Fishing While On Business

4 posts / 0 new
Last post
Graceclaw's picture
Fishing While On Business
<p>Hey&nbsp; all,</p> <p>I start my first career job in June working for Wells Fargo, and I will be doing some traveling as part of the job. We&#39;re actually spending the second week of June in Charleston, NC. I&#39;m excited because this (and other trips as part of the job) will give me opportunities to catch new fish and experience new environments. However, I&#39;m having a hard time picturing how I will be able to get to and from fishing spots unless I have a rental car. I&#39;ve only ever used a Taxi once in my life, so I&#39;m unsure of how they operate/how affordable or reliable they are.</p> <p>My first question is: Have any of you ever fished while travelling for business, and if so, how did you get around?</p> <p>Second, I&#39;m pretty new at finding good spots on limited information (just Google Maps and random sportfishing articles on the internet), and I&#39;m not really used to figuring out what species are present until I get there (unless the state has a fish mapper like MN and WI). Does anyone have any advice for how I could/should go about finding this information besides just winging it, or an idea of what to look for as green/red flags for particular areas or spots when I identify them?</p> <p>I guess that&#39;s about it for now- I&#39;m just so new to traveling and roughfishing that I could use any and all advice I get!</p>
Matt Miller
Matt Miller's picture
My experience

Here are some thoughts from someone who travels a fair amount on business. One big caveat: I am a nature/conservation writer, so a number of my trips take me to places where I have a rental car and am in an outdoor locale. That makes it significantly easier to fish than if I was in a downtown business hotel. But I do find myself at conferences and meetings a fair amount, or without a car, or both.

Simply, it's not always easy to find a spot to fish. It often seems easier than it is. The taxi driver will not understand your directions, or traffic will be awful, or your meetings will go from 7 am to 9 pm, or you'll be burned out from a long flight. All can and do happen.

So it takes some planning. Don't just think you can go and wing it. It rarely works. Have a specific location to check out and a way to get there. Look for urban fishing locales -- some are not that inspiring but it's better than nothing.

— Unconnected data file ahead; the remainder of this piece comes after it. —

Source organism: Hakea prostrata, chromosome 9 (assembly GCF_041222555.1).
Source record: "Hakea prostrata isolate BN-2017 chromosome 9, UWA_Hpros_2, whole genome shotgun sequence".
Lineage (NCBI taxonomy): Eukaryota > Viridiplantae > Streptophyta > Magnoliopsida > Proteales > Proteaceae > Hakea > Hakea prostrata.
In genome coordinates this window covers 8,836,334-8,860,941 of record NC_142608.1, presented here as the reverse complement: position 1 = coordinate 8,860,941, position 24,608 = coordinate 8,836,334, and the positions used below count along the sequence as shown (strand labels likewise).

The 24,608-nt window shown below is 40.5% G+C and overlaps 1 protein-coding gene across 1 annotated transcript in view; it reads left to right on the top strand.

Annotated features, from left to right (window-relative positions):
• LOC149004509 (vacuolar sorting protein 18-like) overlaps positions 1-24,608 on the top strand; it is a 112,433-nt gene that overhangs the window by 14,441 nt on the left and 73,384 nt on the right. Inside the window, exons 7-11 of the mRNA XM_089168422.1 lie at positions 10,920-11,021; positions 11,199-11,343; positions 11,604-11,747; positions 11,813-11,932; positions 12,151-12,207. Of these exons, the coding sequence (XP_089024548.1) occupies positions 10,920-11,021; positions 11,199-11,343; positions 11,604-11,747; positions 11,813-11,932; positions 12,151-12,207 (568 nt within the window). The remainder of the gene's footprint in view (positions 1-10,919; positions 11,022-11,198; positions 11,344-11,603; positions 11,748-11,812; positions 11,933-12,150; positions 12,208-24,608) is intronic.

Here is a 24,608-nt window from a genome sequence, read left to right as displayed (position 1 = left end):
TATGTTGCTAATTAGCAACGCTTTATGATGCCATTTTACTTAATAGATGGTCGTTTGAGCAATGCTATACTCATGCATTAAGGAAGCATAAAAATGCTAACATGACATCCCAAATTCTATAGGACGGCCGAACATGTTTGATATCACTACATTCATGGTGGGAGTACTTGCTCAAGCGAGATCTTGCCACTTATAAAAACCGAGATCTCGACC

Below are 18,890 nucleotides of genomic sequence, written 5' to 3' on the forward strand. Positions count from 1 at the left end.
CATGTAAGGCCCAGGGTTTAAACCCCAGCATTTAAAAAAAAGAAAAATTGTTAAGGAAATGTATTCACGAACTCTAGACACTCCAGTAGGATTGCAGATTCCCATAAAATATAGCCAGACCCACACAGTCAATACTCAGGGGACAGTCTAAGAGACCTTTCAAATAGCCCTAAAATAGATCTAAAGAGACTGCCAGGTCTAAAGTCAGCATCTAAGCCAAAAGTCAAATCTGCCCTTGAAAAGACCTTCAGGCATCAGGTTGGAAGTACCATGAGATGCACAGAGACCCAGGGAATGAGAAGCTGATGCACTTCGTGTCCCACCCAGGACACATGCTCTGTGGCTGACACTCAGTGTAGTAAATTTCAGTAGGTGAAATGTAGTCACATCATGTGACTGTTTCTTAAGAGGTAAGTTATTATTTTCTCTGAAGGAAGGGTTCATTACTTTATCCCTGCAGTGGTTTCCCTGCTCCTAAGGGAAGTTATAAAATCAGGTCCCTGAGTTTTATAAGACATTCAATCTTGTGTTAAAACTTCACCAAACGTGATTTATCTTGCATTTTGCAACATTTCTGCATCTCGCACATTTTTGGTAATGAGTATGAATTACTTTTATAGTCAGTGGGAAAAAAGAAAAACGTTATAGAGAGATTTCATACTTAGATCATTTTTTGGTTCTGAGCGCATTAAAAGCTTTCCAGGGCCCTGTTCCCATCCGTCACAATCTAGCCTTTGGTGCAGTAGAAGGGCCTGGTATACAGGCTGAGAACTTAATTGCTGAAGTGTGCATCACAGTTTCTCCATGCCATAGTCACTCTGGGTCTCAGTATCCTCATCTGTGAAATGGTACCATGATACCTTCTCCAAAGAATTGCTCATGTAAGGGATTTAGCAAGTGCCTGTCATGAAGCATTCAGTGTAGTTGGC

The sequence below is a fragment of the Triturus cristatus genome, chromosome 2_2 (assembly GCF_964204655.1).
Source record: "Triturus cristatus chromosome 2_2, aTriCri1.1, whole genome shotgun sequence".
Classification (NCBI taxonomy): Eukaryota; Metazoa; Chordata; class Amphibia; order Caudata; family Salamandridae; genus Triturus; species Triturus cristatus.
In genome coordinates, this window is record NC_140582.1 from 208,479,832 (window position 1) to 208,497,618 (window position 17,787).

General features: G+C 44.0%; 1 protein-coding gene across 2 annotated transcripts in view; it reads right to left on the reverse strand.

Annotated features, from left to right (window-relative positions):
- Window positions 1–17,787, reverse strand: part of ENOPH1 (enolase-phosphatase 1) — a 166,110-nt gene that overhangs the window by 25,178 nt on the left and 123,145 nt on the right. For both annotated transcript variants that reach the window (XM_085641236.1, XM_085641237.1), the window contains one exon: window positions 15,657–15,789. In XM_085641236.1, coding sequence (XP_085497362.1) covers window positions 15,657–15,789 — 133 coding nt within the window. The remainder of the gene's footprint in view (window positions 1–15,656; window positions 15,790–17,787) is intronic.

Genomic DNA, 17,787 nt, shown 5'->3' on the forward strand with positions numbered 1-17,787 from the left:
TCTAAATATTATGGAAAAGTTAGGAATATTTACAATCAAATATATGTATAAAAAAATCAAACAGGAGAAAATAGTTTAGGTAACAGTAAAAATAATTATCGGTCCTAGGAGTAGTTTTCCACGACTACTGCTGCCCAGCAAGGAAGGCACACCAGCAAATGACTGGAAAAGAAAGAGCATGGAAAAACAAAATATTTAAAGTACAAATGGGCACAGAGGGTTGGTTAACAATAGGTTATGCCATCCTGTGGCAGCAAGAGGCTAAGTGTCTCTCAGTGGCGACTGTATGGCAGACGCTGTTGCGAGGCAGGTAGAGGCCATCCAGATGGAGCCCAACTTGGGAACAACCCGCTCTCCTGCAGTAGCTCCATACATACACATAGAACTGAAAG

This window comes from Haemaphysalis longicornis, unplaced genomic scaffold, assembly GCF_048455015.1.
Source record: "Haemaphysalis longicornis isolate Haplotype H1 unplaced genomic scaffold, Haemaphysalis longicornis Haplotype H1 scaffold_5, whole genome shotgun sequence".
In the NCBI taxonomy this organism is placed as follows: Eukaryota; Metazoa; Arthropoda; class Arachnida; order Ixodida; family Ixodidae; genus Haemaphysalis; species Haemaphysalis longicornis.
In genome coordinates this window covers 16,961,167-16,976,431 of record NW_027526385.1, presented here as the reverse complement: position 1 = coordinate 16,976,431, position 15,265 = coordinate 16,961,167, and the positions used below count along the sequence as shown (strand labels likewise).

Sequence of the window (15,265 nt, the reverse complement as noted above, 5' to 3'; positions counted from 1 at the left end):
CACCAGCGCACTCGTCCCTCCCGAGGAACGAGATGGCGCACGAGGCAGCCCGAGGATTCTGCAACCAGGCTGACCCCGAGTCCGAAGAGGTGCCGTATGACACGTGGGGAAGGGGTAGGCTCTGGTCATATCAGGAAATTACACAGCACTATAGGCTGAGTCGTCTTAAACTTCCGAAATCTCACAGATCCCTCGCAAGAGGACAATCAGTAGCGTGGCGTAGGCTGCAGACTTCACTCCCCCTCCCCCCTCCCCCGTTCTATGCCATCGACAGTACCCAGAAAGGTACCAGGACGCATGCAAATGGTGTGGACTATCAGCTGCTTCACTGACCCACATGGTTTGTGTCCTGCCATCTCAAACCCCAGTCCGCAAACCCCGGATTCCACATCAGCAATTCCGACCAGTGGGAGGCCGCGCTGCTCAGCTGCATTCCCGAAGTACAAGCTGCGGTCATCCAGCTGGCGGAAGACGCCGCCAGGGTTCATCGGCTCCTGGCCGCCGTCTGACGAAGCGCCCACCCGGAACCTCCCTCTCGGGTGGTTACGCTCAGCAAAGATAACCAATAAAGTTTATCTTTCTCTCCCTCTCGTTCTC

If possible (and I know it may not be), consider taking an extra day, or staying through the weekend. I have done this and it's really worth it if you want to explore and experience great fishing, as opposed to just casting a line for a few minutes when you can squeeze it in. I have a lot of flexibility and an understanding spouse, but even then it can sometimes be difficult. But adding a day for fishing can make the whole trip worthwhile.

I know I may take some heat for this next suggestion. I know guides are frowned upon on this site, and I appreciate the focus on building your own fishing prowess. BUT a guide will pick you up, take you to good water and maximize your fishing time.

A fishing friend, colleague or even a contact on this site or another fishing forum can do the same (if we're being honest, this is just using a guide you don't pay). Using a guide, paid or unpaid, will allow you to fish and not just sit in a taxi trying to find a place that doesn't exist. It has sure turned some grueling work trips into great memories for me. There are many guides operating in urban waters now. This is not a cheap option, but it is worth considering, if only for an occasional splurge.

Finally, there are some cities where it's just easier to get to good fishing than others. If you are in Miami you can surely have a taxi take you to a canal and catch all kinds of cool stuff. Many coastal cities have fishing piers although finding those piers and bringing the necessary tackle is not very easy.

Good luck! Don't give up. And let me know if I can help in any way.



Eric Kol
Eric Kol's picture
don't overlook public transpo

don't overlook public transportation. Hitting a city bus with a fishing rod is 100% garunteed to start up some conversation with a fellow angler and most folks are willing to share a spot or two with an out of towner who has the right attitude.

Carpy Diem!

Graceclaw's picture

Thank you all for the responses- I really appreciate it.

Ben- prepping ahead of time definitely seems paramount, especially on trips that are promising to be packed (like this Charlotte one- busy from 7 or 8 AM until at least 5 PM every day, with no weekend day available). Charlotte specifically looks like it'll be a pain- the main river is 20-30 minutes away from maintown, so I don't expect public transit to be of too much help this time.....And yeah, I'm with you on the unpaid-guide bit!

Bryan- thanks for the tip about the licenses! I'm always running around like crazy trying to find a license shop. Not sure I'm crazy enough to try to pack live worms in my suitcase though.......Ok maybe I am.

E-Kol: Definitely! My worry about public transit is that I would have to get on with a specific destination in mind, which would kinda defeat the purpose of getting on and talking to anglers, y'know? It's definitely something I'll try in cities w/urban fishing opportunities, though- thanks for letting me know that I'm not crazy if/when I do.